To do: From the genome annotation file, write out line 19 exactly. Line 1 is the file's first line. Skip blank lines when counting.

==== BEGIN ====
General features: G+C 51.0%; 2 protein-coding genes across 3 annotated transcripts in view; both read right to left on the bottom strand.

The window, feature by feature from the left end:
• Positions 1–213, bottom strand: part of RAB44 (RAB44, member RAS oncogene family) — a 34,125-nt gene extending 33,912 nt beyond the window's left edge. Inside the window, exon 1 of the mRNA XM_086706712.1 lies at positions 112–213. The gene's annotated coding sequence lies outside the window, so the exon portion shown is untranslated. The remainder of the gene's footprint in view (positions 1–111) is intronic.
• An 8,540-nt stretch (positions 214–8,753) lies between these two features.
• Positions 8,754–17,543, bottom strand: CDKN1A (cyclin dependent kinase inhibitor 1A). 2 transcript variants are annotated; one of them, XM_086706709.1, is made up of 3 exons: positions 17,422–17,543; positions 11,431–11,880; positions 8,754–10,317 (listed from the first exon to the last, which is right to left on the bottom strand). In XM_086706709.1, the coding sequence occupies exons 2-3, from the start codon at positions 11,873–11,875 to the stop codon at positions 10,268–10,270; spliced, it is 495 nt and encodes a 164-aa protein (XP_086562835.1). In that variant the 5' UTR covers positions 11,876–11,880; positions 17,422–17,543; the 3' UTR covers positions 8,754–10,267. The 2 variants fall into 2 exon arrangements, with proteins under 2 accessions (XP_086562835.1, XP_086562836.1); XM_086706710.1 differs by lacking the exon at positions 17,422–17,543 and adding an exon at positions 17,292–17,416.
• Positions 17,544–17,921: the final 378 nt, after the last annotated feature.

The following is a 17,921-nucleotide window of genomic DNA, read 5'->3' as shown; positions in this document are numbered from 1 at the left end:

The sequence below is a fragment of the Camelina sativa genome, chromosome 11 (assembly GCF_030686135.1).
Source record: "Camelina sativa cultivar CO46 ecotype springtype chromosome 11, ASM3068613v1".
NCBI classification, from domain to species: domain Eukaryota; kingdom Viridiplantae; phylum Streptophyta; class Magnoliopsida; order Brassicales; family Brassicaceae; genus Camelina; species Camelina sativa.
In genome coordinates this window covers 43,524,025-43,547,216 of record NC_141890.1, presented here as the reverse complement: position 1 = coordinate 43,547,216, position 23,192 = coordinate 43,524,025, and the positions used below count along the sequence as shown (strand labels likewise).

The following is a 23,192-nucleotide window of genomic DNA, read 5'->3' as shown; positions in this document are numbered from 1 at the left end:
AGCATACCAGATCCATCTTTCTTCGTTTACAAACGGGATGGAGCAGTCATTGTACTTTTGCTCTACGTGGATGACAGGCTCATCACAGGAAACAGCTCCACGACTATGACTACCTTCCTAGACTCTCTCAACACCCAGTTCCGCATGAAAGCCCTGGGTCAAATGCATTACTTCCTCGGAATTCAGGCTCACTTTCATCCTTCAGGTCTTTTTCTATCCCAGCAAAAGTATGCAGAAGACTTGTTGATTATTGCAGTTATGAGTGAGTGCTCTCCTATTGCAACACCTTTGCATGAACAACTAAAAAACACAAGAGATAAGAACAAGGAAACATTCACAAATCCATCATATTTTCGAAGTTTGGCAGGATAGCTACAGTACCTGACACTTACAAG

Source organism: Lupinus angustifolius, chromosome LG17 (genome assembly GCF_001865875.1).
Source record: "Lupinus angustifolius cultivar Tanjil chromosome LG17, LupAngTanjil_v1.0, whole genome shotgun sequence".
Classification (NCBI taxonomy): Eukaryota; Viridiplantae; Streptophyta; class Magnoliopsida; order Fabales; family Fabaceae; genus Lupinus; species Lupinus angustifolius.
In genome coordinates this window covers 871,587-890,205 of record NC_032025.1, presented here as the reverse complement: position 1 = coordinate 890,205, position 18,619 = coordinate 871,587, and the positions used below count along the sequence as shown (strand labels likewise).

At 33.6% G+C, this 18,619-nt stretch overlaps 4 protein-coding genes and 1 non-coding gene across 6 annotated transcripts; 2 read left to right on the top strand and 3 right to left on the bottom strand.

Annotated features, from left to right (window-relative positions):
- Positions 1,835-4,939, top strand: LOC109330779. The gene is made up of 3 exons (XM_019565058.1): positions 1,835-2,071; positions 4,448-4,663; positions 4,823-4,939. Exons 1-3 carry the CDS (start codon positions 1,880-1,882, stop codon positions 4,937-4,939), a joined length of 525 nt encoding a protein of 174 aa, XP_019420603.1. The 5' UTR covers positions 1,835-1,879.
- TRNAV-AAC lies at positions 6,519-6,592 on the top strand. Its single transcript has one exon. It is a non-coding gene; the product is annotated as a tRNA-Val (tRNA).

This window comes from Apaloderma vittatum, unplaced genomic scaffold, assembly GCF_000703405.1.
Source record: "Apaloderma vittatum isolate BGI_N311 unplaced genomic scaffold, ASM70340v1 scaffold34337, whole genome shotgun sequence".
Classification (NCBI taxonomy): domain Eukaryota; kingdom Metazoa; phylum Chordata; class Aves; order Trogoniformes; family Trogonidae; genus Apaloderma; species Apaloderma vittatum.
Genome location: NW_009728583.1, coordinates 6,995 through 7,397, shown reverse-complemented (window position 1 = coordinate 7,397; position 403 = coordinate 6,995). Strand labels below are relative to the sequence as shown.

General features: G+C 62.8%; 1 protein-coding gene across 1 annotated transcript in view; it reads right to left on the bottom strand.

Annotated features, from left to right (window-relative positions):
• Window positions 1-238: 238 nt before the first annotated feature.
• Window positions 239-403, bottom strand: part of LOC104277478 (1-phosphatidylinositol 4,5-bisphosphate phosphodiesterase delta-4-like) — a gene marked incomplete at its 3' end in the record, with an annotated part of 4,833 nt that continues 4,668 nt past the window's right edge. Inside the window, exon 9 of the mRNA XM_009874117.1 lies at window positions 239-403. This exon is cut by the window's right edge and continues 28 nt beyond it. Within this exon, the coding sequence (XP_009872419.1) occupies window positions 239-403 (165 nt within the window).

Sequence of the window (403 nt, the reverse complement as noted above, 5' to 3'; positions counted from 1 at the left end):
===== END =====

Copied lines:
Annotated features, from left to right (window-relative positions):